The problems with dopamine reward systems and poker machines are an elevated example of what we are doing to ourselves through attraction-based design. We know how these systems work and yet we are doing nothing to prevent  the social injuries these designs promote. If the same levels of addiction were being caused by chemicals in the workplace, we would have banned these things years ago.



So, yes, I support Donís concerns but I donít think they are designersí concerns unless we require designers to be professionals with the ethical responsibilities of doctors.



No more sexy Porsche 911s Ė they lead to wealthy young men dying in accidents, or worse, killing strangers.



 keith







-----------------------------------------------------------------
PhD-Design mailing list  <[log in to unmask]>
Discussion of PhD studies and related research in Design
Subscribe or Unsubscribe at https://www.jiscmail.ac.uk/phd-design
-----------------------------------------------------------------

Top of Message | Previous Page | Permalink

JiscMail Tools


RSS Feeds and Sharing


Advanced Options


Archives

August 2018
July 2018
June 2018
May 2018
April 2018
March 2018
February 2018
January 2018
December 2017
November 2017
October 2017
September 2017
August 2017
July 2017
June 2017
May 2017
April 2017
March 2017
February 2017
January 2017
December 2016
November 2016
October 2016
September 2016
August 2016
July 2016
June 2016
May 2016
April 2016
March 2016
February 2016
January 2016
December 2015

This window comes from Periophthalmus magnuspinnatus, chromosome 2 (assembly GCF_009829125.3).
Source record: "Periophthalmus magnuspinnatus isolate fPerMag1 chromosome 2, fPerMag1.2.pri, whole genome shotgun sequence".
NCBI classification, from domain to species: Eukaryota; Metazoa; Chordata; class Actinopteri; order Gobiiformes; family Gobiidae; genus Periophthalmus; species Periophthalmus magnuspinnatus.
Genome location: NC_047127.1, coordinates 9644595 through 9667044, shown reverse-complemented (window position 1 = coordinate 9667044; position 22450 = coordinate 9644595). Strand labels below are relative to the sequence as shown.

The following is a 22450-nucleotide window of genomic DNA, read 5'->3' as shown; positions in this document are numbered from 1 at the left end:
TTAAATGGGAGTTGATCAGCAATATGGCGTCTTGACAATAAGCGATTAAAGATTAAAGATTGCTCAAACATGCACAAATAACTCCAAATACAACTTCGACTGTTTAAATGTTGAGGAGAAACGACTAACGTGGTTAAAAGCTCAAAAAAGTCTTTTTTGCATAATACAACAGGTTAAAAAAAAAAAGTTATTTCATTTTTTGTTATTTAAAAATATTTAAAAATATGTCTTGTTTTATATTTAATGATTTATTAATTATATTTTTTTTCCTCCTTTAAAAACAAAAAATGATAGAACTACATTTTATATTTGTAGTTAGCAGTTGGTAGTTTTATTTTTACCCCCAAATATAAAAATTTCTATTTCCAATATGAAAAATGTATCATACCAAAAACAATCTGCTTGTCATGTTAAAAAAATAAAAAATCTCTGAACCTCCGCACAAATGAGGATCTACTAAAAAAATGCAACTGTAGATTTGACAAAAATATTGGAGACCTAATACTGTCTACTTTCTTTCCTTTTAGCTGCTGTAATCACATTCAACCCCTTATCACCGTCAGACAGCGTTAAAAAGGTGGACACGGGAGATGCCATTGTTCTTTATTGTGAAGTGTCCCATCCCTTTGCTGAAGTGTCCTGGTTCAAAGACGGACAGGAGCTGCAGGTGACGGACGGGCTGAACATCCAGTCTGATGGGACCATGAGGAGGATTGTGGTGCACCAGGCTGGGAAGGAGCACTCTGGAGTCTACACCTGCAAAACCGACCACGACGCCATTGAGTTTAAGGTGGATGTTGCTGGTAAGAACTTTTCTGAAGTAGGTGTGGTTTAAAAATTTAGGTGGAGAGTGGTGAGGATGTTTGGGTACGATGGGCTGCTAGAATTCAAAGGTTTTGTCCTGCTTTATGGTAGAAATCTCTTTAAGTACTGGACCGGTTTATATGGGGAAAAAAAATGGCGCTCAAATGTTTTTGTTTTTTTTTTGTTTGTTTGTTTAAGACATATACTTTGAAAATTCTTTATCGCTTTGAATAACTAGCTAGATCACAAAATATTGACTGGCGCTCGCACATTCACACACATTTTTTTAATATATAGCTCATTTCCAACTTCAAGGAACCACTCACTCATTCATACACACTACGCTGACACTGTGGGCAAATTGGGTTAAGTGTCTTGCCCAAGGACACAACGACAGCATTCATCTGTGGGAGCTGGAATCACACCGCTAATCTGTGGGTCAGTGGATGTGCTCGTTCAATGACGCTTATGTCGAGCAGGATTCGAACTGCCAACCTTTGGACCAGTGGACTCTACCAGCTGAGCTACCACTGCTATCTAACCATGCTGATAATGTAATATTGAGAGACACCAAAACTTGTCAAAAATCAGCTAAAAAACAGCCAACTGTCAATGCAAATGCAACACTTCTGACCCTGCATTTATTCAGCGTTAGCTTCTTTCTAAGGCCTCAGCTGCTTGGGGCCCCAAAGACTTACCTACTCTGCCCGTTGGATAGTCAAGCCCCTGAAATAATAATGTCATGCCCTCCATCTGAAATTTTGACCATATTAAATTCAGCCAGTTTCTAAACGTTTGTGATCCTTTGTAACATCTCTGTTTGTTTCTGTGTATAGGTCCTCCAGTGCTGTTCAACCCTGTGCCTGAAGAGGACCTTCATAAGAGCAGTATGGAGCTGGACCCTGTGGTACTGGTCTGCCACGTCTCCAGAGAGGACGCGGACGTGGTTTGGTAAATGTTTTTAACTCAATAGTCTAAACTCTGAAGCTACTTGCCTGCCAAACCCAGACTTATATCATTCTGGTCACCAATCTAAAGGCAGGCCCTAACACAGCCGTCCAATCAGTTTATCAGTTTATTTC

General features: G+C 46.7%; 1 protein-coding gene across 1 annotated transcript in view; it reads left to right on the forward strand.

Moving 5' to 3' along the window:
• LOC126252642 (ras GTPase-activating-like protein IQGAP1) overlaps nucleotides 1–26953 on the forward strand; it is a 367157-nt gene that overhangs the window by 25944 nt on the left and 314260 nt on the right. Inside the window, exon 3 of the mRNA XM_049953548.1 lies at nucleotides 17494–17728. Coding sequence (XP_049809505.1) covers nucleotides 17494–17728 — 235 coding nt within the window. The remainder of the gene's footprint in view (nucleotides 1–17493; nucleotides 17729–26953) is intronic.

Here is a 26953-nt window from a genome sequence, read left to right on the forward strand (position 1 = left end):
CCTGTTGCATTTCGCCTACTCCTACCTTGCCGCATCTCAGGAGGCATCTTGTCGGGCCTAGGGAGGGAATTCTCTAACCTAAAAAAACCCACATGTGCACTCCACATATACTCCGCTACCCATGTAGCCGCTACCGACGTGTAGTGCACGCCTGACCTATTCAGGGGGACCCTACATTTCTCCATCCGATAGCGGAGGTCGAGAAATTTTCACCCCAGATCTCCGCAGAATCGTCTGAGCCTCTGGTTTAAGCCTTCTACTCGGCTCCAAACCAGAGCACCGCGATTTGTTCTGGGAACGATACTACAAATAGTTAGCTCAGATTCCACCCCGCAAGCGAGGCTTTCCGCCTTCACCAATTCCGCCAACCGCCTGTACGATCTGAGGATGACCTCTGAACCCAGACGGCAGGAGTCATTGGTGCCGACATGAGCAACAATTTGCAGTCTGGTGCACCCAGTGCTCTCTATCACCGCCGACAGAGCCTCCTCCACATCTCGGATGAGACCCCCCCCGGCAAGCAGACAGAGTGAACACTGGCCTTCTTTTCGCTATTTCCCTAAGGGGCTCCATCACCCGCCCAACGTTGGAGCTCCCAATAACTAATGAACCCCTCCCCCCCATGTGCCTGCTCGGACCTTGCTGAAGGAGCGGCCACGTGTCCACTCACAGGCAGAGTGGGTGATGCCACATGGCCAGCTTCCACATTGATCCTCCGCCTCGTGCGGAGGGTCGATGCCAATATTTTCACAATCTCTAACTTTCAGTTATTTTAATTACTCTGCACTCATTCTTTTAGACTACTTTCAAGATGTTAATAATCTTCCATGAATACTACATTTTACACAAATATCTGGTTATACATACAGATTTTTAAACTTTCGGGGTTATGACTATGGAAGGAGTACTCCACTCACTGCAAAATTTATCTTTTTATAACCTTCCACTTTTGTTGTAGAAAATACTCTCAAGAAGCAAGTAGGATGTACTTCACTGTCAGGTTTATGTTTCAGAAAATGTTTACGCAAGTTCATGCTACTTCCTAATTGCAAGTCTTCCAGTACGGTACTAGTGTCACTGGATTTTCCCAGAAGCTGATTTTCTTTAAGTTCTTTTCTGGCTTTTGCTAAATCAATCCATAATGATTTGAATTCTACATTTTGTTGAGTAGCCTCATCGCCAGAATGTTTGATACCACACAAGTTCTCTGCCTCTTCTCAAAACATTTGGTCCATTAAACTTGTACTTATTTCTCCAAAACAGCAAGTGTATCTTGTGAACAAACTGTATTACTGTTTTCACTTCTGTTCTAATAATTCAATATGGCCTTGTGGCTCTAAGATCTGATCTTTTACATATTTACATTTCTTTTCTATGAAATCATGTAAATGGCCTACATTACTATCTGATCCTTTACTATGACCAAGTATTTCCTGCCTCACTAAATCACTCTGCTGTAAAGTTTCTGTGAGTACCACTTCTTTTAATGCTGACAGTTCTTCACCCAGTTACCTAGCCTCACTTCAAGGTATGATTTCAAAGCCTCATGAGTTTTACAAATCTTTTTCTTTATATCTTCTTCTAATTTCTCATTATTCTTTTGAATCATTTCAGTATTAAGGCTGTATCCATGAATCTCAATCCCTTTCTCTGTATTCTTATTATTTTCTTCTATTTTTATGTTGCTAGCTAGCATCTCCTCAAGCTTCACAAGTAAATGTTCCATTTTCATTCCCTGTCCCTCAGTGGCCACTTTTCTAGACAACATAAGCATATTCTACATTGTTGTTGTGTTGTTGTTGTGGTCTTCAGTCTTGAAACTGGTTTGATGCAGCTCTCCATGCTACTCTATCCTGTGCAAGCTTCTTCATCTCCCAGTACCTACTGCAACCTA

November 2015
October 2015
September 2015
August 2015
July 2015
June 2015
May 2015
April 2015
March 2015
February 2015
January 2015
December 2014
November 2014
October 2014
September 2014
August 2014
July 2014
June 2014
May 2014
April 2014
March 2014
February 2014
January 2014
December 2013
November 2013
October 2013
September 2013
August 2013
July 2013
June 2013
May 2013
April 2013
March 2013
February 2013
January 2013
December 2012
November 2012
October 2012
September 2012
August 2012
July 2012
June 2012
May 2012
April 2012
March 2012
February 2012
January 2012
December 2011
November 2011
October 2011
September 2011
August 2011
July 2011
June 2011
May 2011
April 2011
March 2011
February 2011
January 2011
December 2010
November 2010
October 2010
September 2010
August 2010
July 2010
June 2010
May 2010
April 2010
March 2010
February 2010
January 2010
December 2009
November 2009
October 2009
September 2009
August 2009
July 2009
June 2009
May 2009
April 2009
March 2009
February 2009
January 2009
December 2008
November 2008
October 2008
September 2008
August 2008
July 2008
June 2008
May 2008
April 2008
March 2008
February 2008
January 2008
December 2007
November 2007
October 2007
September 2007
August 2007
July 2007
June 2007
May 2007
April 2007
March 2007
February 2007
January 2007
2006
2005
2004
2003
2002
2001
2000
1999
1998


JiscMail is a Jisc service.

View our service policies at https://www.jiscmail.ac.uk/policyandsecurity/ and Jisc's privacy policy at https://www.jisc.ac.uk/website/privacy-notice

Secured by F-Secure Anti-Virus CataList Email List Search Powered by the LISTSERV Email List Manager